The opinion that academic spin-out firms face greater difficulties to gain financial support from venture capital firms, is a well-spread “fact” among both practitioners and policymakers and is also supported by some research results reported in the scientific literature.
We can find several possible reasons for this, many of them being mentioned and investigated in previous research. One stream of research focus on the high risks involved in new ventures with origin in academic research (Wright et al, 2006), one being the technological nature of academic new ventures and is founded in the uncertainties that the new technology will fail to fulfil the promised features. Another is often called the market risk, and focuses on the difficulties for the new venture to find a market which is big enough to develop the new venture into a viable business. A third risk is the mismatch between the state of development of the venture and the expectations and resources provided by support actors, one of which being venture capitalists (Lindström & Olofsson, 200X). By this type of risk we mainly mean the lack of commercial skills in the venture team on the one hand, and the low grade of commercial development of the venture project on the other.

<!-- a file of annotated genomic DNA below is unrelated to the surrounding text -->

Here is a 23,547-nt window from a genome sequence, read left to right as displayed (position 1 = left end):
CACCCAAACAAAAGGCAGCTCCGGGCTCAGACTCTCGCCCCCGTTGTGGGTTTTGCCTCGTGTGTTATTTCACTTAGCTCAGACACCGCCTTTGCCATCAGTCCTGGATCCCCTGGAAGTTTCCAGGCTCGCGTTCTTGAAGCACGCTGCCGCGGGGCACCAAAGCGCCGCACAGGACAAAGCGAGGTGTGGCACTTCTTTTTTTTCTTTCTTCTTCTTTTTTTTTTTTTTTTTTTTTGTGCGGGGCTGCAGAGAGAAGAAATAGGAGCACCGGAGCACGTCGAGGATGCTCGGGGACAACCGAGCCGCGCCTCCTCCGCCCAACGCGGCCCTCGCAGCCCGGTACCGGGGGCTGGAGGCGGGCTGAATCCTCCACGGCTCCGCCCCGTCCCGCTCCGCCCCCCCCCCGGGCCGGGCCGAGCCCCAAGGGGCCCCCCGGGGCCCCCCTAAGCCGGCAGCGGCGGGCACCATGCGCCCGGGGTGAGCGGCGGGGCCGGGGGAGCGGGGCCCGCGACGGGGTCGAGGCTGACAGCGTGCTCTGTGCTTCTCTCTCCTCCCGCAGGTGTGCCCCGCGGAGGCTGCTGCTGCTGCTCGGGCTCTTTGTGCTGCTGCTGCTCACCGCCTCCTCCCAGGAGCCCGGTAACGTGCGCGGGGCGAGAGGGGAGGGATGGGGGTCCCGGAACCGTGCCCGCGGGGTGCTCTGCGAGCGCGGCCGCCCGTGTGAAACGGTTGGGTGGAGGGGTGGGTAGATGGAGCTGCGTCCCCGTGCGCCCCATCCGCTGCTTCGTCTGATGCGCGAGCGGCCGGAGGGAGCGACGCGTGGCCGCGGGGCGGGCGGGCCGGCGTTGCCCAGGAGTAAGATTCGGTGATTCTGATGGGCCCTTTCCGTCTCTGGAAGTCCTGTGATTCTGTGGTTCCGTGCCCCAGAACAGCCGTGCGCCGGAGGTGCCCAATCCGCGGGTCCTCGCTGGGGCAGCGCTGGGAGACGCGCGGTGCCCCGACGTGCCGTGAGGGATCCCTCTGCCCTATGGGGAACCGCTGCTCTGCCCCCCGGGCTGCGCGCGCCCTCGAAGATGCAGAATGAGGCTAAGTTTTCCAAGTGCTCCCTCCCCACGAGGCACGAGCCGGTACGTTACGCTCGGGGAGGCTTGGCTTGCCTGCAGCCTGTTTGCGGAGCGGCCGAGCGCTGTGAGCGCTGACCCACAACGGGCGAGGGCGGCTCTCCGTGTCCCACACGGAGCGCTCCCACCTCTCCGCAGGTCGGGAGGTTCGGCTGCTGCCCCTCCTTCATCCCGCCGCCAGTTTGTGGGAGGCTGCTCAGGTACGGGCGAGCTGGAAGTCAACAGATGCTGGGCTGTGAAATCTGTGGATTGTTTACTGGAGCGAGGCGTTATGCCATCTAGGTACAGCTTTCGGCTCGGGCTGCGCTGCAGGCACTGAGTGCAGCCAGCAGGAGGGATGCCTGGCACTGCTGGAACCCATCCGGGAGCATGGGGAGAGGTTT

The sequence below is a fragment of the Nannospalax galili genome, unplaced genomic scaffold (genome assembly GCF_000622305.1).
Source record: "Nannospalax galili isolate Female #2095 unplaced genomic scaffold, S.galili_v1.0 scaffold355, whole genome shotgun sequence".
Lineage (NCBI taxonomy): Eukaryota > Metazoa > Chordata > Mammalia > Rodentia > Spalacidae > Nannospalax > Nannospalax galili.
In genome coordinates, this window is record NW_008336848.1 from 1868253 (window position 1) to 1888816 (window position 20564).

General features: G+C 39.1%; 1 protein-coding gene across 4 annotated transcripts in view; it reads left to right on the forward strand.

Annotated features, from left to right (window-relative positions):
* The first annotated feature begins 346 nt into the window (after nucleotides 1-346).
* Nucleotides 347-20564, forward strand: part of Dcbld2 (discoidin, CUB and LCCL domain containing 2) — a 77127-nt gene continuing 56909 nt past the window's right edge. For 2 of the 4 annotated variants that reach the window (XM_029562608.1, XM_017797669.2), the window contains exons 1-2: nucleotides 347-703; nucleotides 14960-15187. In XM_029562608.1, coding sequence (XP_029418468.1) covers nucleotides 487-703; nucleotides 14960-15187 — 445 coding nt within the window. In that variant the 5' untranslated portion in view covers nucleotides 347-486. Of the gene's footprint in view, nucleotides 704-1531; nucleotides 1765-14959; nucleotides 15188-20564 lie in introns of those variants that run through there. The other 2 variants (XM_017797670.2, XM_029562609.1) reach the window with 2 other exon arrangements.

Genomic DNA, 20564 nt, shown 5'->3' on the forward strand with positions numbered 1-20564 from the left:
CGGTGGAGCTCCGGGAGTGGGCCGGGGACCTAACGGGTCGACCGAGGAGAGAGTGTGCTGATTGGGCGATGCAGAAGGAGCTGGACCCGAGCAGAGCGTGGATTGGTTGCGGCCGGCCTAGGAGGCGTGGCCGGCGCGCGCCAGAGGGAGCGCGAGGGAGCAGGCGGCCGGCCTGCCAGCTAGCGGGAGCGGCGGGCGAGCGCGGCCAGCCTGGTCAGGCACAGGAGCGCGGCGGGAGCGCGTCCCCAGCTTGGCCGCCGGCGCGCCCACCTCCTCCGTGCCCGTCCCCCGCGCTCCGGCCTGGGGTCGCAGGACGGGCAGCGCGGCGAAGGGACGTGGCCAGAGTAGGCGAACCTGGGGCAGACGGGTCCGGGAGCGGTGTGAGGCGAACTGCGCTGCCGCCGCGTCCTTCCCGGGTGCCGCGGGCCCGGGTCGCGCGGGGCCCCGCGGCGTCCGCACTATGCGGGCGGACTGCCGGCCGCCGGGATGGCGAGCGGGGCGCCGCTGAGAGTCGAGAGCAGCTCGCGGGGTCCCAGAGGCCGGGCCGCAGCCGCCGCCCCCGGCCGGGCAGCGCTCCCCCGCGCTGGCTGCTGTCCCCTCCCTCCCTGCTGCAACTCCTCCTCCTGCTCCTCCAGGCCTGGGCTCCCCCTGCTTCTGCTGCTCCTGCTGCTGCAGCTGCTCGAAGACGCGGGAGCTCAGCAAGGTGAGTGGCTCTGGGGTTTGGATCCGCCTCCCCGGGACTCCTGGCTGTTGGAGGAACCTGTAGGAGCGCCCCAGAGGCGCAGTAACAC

We can also identify a fourth category of risks, or problems, involved in academic spinoffs which are of a slightly different character than the previous. Here we are more concerned with individual or person-to-person level aspects of the relations between the academic venture team and their outside financiers, but also on attitudes – on both sides – towards the counterpart in a new venture project relation.